Shopping, at least according to one chap here at Gazette Towers, is our national pastime these days – bad news for those of us who find it a little, well, tedious.
It’s certainly not as entertaining as, say, going for a nice meal or the cinema or, to be honest, the walk to the stores.
But, for many, it’s the ideal day out, whether it is here, in the shadow of The Tower, or at one of those gaudy out of town places with a car park the side of Luxembourg and all the atmosphere of an airport departure lounge.
To me though, it’s all rather stressful, especially with a four-year-old in tow.
I’m sure we all think, if we’re honest, we sometimes get talked into buying something we don’t want because of a glitzy display or a TV advert.
But, I’ll bet none of us hold a candle to the impulse buying power of a pre-schooler.
What’s more, they’re willing to employ some downright underhand tactics in order to get their own way.
“My mummy says I can have it,”is, of course, the mainstay of their arsenal, along with the puppy dog eyes and crocodile tears.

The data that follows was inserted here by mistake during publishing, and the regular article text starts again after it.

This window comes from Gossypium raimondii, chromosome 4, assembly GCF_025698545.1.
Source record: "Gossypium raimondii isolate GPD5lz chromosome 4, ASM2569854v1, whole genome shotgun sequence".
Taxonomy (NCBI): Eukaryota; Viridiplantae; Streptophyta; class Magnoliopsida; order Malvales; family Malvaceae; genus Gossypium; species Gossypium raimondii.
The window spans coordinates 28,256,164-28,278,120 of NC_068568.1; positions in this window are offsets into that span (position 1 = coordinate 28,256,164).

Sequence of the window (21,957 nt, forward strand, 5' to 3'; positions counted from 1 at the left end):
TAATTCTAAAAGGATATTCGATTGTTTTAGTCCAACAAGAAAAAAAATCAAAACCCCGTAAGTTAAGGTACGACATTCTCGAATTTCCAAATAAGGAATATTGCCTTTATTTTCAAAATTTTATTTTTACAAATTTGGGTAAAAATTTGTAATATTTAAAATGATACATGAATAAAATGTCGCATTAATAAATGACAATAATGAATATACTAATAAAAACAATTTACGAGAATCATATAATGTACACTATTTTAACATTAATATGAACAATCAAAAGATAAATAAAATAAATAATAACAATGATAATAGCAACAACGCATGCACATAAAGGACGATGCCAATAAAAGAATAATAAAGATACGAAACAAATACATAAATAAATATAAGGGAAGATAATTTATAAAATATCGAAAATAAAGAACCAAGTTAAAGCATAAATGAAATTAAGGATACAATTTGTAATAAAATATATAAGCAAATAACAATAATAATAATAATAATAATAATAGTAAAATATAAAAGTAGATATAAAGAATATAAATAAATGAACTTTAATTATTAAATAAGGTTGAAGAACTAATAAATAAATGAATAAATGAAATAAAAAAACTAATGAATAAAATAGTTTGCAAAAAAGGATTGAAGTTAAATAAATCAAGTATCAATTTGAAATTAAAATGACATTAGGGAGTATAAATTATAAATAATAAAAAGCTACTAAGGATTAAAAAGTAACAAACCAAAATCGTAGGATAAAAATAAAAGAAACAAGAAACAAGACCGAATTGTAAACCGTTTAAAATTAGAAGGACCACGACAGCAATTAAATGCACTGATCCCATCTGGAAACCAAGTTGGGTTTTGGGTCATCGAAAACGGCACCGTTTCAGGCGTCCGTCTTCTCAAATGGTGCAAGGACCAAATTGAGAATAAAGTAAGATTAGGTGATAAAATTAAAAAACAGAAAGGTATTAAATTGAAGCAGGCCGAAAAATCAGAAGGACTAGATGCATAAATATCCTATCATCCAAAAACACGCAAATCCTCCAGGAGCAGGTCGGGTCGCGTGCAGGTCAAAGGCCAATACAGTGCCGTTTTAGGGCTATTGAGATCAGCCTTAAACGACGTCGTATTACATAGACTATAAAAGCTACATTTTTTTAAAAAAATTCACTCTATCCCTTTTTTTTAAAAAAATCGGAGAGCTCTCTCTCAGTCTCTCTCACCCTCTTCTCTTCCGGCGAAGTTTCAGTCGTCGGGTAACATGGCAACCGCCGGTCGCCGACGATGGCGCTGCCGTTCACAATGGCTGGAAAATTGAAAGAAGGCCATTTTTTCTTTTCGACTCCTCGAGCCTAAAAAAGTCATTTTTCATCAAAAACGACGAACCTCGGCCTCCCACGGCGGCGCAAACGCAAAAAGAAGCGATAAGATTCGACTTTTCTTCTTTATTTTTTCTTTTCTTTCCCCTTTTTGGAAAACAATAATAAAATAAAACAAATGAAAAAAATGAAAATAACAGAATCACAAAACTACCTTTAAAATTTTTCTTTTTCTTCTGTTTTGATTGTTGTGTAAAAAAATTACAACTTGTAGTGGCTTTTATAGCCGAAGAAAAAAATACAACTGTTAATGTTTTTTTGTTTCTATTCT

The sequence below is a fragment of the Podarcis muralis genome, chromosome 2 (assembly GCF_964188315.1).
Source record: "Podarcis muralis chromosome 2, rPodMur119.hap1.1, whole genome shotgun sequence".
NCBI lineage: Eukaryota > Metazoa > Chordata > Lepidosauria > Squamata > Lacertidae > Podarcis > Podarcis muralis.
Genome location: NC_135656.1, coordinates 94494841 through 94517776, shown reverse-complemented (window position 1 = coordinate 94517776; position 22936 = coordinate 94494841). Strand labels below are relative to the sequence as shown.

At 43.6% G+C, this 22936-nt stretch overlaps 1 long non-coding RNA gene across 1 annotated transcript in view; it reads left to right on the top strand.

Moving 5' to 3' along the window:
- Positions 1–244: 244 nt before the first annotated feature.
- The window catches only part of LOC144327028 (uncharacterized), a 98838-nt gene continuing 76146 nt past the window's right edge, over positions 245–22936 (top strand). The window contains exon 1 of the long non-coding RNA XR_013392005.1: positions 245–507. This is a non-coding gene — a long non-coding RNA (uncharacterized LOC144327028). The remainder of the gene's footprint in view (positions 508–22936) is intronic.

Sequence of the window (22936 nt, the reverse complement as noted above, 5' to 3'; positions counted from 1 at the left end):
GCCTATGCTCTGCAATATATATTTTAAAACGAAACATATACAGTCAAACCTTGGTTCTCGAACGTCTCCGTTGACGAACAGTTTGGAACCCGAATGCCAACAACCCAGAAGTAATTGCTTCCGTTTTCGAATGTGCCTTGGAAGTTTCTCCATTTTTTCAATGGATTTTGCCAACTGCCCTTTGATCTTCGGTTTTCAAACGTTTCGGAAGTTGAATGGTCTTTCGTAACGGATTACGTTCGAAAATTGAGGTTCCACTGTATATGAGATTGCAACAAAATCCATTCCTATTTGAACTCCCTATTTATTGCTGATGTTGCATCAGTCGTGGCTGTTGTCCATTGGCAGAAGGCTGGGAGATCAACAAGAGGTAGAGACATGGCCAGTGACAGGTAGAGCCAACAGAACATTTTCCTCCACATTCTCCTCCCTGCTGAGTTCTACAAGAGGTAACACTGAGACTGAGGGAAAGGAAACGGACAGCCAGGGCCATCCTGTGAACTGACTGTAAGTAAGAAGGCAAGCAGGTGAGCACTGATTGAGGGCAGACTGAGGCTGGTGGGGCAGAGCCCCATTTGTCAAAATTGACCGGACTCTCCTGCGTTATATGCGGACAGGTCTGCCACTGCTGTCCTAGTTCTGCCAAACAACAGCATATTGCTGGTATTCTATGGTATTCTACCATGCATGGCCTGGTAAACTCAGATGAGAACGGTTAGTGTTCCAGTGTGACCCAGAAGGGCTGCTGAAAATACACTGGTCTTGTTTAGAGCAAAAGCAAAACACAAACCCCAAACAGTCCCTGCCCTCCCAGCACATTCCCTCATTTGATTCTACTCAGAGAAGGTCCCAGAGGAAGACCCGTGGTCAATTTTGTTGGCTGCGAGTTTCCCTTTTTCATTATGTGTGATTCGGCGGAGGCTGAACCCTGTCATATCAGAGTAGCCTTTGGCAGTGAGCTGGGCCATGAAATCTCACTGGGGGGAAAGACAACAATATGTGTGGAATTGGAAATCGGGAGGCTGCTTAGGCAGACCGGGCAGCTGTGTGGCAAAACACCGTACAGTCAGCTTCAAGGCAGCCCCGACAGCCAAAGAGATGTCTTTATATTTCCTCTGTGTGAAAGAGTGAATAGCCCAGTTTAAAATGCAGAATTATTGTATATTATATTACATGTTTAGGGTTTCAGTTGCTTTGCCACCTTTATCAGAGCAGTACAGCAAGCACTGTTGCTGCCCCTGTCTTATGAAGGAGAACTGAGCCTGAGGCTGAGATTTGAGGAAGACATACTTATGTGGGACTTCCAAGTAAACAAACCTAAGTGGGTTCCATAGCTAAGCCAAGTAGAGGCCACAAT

Not that they work against a well trained and experienced parent.
Through careful use of time-tested phrases such as “we don’t need one of those,” and”put it back” I find most difficult circumstances can he handled without a tantrum – even if it means I do have to put up with the occasional case of the incredible sulks.
The same cannot be said for The Old Folks who, it seems, are far more easily taken in by the demands of The Munchkin.
That is what the evidence leads me to believe at any rate.
Not a week goes by without our little one coming home from her weekly trip to see Nana and Pop with far more than she left with in the morning.
Some things are quite welcome – the lovely homemade cakes for one.
Others, well, I’m not so sure.
For a start, we’ve got children’s television magazines coming out of our ears along with drawers full of the free toys which always come sticky taped to the front.
What I find confusing is these are the same people who, when I was much younger, were so good at putting their foot down and saying “no”
Of course, it’s a grandparent’s prerogative to spoil the little ones. They, after all, don’t have to do the discipline any more.
And it’s very nice the Munchkin, every week, buys her mummy a bunch of flowers or comes home with a new book to read.
It does, however, make it much harder for me to deny hera treat.
Which is why, I’ve decided the only thing to do is stay away from the shops all together.
There is far less temptation in going for a stroll.
Just don’t ask me to stop for an ice cream – you know what the answer is going to be.